11. I recently had the opportunity to sail on the Connemara between Cork and Roscoff - almost one year since she entered service with Brittany Ferries. The terminal in Ringaskiddy was all but deserted upon arrival at the port. The helpful check-in staff advised that check-in would commence in an hour or so, whilst the ships crew conducted an emergency drill. The terminal itself was spacious and clean, but with facilities limited to just a toilet block. A former cafe/servery was in evidence but looked like it hadn't been in use for some year - the same went for the heating! By the time boarding commenced there was a group of around 20 foot passengers. As the gangway is not compatible with the Connemara we were escorted to the ship by foot, and boarded via the stern door. Here an escalator takes you straight up to deck 5. A long corridor eventually leads you to the reception area where boarding cards were again checked against a boarding list, and directions given to cabins, which were located on decks 6 and 7. At the top of the stairwells crew were again on hand to check boarding cards against cabin lists, and then directed towards your cabins. Mine was located overlooking the bow on deck 6, with a traditional cabin key giving some charm to the usual boarding card! Once settled it was down to the restaurant to grab some well needed food - with most passengers having the same idea. A limited menu was available, but was reasonably priced and service was polite and friendly. Shortly after the scheduled departure time there was an announcement by the (English) captain advising that departure had been delayed by an hour due to a technical problem. We eventually got underway 70 mins behind schedule, but were assured that we would still arrive onetime, despite the adverse weather forecast. The cruise ship Astoria was alongside Cobh as we sailed out of the harbour - but the strong (and cold!) winds quickly curtailed any time out on deck. After a nite cap in the bar it was time to retire for the night. The sailing overnight was relatively smooth, and after a relaxing lie-in an 'Irish Breakfast' was enjoyed, before a brisk walk out on deck. The seas were starting to build as the Breton coast came into sight. The scheduled arrival in Roscoff was somewhat later than usual due to tidal constraints affecting the outbound Armorique. We held outside the harbour until she had cleared the berth, and we had boarded our pilot. The strong winds made berthing somewhat challenging, but before long we were safely alongside. Disembarkation was swift, and the vintage airport shuttle bus transported us from the top of the links pan to the terminal building. All in all a pleasant voyage, with the sailing being very much no-frills, which BF make very clear at the time of booking. The Connemara is almost identical to that of her sister Etretrat, with limited facilities onboard, which include the bar, restaurant and a small shop. There is free wifi available in the public areas and premium wifi was available in cabin areas. The fact that the crew were not French did not affect the onboard experience - they are dressed in full BF uniforms, and were always polite and helpful. Photos below - enjoy.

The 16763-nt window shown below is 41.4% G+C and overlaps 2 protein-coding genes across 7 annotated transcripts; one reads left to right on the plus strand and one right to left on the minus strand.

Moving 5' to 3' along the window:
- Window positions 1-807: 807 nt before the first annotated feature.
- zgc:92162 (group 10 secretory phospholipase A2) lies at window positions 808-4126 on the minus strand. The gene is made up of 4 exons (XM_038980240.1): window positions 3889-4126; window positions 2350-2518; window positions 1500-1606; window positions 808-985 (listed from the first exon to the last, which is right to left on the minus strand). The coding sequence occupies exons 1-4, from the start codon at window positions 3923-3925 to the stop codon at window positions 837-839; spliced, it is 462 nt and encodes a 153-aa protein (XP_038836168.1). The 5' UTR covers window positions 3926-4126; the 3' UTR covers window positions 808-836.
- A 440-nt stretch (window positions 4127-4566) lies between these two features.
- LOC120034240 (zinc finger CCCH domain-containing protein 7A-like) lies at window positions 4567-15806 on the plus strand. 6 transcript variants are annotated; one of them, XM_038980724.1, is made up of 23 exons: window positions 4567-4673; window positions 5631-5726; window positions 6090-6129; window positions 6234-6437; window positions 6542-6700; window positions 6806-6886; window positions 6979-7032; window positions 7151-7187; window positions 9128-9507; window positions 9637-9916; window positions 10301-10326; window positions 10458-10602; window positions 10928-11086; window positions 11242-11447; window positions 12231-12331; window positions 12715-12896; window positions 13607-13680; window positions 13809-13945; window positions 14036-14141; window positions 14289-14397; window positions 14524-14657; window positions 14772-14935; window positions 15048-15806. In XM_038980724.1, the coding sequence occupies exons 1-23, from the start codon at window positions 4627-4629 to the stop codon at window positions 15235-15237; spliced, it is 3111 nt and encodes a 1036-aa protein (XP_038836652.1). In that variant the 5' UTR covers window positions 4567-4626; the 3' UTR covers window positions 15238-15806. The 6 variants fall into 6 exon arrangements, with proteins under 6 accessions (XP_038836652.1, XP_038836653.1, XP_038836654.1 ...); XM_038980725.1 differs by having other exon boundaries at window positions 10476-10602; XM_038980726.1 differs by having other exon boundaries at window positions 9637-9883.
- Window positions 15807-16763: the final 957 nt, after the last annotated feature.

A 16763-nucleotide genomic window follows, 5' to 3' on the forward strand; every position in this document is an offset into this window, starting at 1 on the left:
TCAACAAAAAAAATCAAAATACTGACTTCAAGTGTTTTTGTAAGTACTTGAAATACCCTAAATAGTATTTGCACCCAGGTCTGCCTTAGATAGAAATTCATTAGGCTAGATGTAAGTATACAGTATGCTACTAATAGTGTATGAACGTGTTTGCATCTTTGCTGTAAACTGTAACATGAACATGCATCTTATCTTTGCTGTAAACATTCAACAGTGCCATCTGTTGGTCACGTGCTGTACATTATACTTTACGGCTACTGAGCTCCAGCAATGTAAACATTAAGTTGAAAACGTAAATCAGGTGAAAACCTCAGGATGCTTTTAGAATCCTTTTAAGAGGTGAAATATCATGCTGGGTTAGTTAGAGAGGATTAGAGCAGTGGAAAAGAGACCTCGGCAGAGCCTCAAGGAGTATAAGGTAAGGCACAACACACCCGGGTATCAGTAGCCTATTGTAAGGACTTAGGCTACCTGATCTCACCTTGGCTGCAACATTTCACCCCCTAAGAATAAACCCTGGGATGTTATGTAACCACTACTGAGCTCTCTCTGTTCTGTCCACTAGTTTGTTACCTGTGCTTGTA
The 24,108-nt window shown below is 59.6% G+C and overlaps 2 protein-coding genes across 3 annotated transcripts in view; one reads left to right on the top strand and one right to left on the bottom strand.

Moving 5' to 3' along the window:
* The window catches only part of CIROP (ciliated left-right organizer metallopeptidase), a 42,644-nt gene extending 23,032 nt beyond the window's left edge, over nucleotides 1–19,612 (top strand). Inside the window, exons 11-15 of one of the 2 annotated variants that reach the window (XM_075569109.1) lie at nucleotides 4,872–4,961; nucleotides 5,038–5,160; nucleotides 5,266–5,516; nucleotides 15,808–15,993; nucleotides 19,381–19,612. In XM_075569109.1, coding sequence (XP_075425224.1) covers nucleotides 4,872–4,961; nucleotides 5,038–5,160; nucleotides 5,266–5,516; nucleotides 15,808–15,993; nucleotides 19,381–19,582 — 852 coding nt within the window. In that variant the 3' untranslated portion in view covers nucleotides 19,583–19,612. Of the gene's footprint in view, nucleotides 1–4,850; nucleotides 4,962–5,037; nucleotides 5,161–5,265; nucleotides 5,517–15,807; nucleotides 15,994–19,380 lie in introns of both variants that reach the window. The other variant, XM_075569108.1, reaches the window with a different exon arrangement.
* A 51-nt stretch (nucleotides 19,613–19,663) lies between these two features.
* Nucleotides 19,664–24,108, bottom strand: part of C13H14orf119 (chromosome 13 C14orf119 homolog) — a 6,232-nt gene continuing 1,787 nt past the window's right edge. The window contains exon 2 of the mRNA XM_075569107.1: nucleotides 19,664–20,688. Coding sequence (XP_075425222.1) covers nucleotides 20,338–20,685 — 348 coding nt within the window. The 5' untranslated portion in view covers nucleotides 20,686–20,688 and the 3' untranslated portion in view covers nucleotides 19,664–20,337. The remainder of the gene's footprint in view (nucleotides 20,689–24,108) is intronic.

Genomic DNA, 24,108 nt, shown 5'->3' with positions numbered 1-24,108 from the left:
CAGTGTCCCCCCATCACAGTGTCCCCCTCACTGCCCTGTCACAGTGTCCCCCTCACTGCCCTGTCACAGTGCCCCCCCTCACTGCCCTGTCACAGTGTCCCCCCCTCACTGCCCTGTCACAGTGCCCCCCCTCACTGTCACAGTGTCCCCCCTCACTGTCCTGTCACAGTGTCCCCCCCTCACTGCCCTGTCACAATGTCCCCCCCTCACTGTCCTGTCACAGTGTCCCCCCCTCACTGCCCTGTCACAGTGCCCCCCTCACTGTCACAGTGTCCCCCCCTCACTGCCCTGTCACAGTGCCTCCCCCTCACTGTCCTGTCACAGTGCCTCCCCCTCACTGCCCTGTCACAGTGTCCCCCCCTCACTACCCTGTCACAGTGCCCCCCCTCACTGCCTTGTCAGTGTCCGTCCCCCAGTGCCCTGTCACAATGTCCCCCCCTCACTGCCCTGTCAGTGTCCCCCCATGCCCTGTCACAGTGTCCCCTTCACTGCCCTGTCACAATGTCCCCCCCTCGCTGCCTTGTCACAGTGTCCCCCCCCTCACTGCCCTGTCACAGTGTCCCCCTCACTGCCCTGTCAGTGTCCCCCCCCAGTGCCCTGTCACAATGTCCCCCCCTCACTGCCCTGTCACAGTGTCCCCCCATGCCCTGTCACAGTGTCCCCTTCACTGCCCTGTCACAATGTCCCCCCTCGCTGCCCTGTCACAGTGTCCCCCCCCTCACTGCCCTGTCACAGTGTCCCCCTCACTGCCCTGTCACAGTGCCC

12. Apologies all. I have temporarily removed the BF adverts a whilst they are in the process of switching affiliate platforms. Hopefully the links will be back up soon.
  13. Yes, it’s a requirement in Plymouth that a pilot is taken whenever a tug is requested. Le Havre has the same rule.
  14. Andy

    BF Refits 2018-19

    Bad weather has cancelled Cap's return to service tomorrow... we'll have to wait until Friday (at present) to see her new colours in the flesh!
×
×
  • Create New...